29 Mar Being a Good Leader – Lessons from Investment Banking
A Day in the Life of Cathy P., the leader of sales and trading for a publicly traded, global financial services investment banking institution.
What I Do
I market equity derivatives to our private banking clients. I spend the majority of time speaking with clients about strategies and watching the markets to take advantage of movement. Contacts are brought to us through the private banking group, so we don’t do cold calling. We’re the product people.
What I Enjoy Most
I love the fast pace and staying on top of what’s going on in the financial markets. Regarding doing what I do at this specific firm, I like the comradery and nature of the trading environment within my firm. We go out together as a group and people help each other out at work. This is important because of the fast pace. A fair number of people in this firm have ended up going other places only to return here because we operate so well as a group.
What I Enjoy Least
To a great extent, the business we do is driven by the equities markets, which are currently soft. That means the deal flow can be discouraging, and I am unable to control that directly. You can shake the tree all you want, but there may not be anything to fall. You have to be able to withstand those cycles in the market. And it can also get pretty tough when I have to deal with people like Equity Research Analysts.
Why I Chose This Career
I loved the finance courses I took in the first year of my MBA. Also, I got a summer internship in finance in the Texas office of my firm. I liked the people so much during the internship; I was sold on the firm as much as the industry itself. The internship helped me realize there was a place for me because I was quantitative in orientation, and I liked the fast pace of sales and trading as an environment to pursue quantitative work. The rotations in the summer showed me where I was most comfortable. My ultimate location (New York) became essential to pursuing specific opportunities that are only available here.
Desirable Traits to Be Successful in This Career
You must be a quick thinker with high energy. You must be able to synthesize quantitative and even qualitative information and anticipate the next question by a client. The role of my Management Support team is crucial to be able to steer the conversations in the right direction!
You also need to balance that energy with patience. When dealing with clients, you have to present the information in some different ways. Not all people receive information the same way, and often they don’t absorb numbers as quickly as you might, but you have to help them digest it. Working well with diverse groups of people is critical.
The MBA has been very helpful in teaching me to develop relationships and networks, which is critical in my business even though I am not responsible for the sale.
Words of Advice If You Are Considering This Career Path
You must stay on top of the markets because the markets are so competitive. As a result, your firm is always changing their products, their way of doing business, their pricing models. You have to learn things fast and accept change quickly.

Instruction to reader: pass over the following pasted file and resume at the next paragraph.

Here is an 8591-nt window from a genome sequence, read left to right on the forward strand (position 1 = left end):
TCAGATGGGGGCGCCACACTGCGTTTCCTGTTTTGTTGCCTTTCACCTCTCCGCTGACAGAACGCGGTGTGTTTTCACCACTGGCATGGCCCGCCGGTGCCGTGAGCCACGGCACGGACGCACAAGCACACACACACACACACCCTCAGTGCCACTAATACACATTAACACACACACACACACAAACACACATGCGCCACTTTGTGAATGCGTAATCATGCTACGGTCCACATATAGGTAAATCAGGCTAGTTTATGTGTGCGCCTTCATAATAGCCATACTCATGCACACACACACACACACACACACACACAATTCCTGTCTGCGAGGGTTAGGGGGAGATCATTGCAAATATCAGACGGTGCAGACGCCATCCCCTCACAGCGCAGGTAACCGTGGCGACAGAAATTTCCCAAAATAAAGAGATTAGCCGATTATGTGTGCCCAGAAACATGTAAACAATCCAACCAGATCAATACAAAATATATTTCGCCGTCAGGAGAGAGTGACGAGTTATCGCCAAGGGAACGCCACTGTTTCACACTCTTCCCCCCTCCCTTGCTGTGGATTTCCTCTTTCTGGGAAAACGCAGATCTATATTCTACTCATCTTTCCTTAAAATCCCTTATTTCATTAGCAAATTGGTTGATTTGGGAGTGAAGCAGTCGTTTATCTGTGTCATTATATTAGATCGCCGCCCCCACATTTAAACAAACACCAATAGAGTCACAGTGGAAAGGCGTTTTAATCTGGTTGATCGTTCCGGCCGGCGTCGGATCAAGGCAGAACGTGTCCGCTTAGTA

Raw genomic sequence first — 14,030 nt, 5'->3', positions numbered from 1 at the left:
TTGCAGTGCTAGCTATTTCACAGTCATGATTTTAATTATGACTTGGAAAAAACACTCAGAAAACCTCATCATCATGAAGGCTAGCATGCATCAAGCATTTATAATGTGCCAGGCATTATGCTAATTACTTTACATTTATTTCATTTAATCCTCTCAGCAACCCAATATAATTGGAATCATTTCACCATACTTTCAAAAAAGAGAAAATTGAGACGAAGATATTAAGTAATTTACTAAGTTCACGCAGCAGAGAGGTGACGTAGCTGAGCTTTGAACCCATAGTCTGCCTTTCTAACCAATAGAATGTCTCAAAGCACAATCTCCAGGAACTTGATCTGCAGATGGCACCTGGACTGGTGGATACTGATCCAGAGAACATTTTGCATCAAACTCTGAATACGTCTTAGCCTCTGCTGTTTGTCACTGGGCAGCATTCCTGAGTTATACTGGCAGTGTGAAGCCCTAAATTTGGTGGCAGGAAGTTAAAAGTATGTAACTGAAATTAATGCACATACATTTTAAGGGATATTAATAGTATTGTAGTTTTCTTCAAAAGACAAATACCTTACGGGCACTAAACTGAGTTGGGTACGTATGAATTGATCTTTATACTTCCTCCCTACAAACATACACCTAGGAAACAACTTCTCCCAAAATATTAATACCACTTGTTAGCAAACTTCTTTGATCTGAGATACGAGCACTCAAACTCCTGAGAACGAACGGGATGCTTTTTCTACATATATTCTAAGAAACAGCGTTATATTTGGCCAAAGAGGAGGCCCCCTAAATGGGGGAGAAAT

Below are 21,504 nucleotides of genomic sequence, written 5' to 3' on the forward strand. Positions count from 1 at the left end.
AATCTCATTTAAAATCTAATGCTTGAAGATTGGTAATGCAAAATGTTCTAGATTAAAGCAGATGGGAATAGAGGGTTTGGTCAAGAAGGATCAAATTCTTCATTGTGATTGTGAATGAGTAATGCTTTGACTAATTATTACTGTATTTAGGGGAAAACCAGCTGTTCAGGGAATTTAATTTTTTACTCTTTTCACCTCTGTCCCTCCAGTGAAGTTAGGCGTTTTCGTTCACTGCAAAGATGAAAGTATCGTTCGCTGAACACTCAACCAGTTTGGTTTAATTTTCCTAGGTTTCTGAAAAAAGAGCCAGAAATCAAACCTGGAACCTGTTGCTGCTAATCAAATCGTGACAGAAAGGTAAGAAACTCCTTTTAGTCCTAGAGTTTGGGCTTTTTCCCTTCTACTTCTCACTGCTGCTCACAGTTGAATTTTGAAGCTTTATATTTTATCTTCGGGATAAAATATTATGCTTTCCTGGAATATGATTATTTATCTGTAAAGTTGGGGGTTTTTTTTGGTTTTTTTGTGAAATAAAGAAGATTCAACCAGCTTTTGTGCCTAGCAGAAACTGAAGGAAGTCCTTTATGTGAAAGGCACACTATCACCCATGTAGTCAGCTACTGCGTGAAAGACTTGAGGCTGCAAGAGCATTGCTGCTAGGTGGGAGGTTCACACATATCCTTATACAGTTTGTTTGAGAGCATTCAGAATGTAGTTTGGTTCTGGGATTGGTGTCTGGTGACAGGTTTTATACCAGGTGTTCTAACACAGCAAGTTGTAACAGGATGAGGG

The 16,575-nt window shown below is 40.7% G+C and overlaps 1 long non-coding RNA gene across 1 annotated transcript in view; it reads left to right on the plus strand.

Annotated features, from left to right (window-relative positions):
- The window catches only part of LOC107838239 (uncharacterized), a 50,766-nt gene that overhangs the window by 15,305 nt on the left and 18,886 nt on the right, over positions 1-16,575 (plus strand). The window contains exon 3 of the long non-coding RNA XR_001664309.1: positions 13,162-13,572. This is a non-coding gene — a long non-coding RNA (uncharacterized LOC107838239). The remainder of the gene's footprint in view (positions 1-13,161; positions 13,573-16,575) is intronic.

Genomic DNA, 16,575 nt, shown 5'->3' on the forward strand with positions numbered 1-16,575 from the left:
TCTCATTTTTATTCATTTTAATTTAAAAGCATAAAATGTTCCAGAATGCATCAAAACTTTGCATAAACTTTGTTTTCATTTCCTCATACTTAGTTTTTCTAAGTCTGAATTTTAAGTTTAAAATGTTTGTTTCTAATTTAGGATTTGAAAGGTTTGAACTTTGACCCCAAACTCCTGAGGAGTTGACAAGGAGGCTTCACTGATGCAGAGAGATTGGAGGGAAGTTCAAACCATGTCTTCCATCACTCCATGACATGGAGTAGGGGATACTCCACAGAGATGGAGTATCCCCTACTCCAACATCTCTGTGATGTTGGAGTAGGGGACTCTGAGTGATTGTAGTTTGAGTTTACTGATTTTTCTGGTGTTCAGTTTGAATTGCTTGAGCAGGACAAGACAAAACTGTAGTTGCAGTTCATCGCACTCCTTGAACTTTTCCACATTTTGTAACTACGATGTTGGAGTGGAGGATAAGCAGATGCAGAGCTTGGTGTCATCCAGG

As a career switcher like me, you have to be prepared to answer questions like why you made a change from engineering to finance. I was able to show the natural progression because the thought processes in this field are similar to engineering and biopharmaceutical engineering.
To get a position like this, you have to be persistent but remain polite. Be aware of the other person’s time. When the markets are open, people won’t have time to talk to you, so don’t call someone in sales and trading after the opening bell.
What I Did Before This (Including Pre-MBA and Post-MBA Jobs)
During my senior year and after graduating from college, I worked at an environmental consulting firm that was very project driven. I worked on air quality, Superfund projects, and underground storage tank projects. This involved a lot of field work and computer modeling. Every summer in college, I had also interned in an oil company in Houston that was a subsidiary of Occidental Petroleum, and I did engineering internships at small firms while in college.
I started to see, after several years in engineering, that I needed to be better- rounded in business, particularly as a woman in a male-oriented field. I saw more prospects for upward mobility—even had I stayed in my field—with an MBA.
However, I didn’t have financial industry experience when I started business school, so I tried to carry over certain skills I thought were relevant to finance, including project management, technical/quantitative skills, and the ability to work with diverse groups of people. With these skills and the first year of MBA coursework, I was able to secure the finance internship with my firm in Texas, and later, the permanent offer in New York.
Educational Background (Undergraduate, MBA, Other)
- MBA, Columbia University New York City, concentration in Finance, 2010
- Bachelor of Engineering, Vanderbilt University, civil engineering, 2005
In MBA Programs, I’d Suggest You Look For…
If you know specifically the route you wish to take, make sure the school is strong in that area and that the location of the school makes sense for related job opportunities. If you don’t know exactly what you want, which was the case with me, go where you are most comfortable with the people. This will enable you to step right in and rise to the top.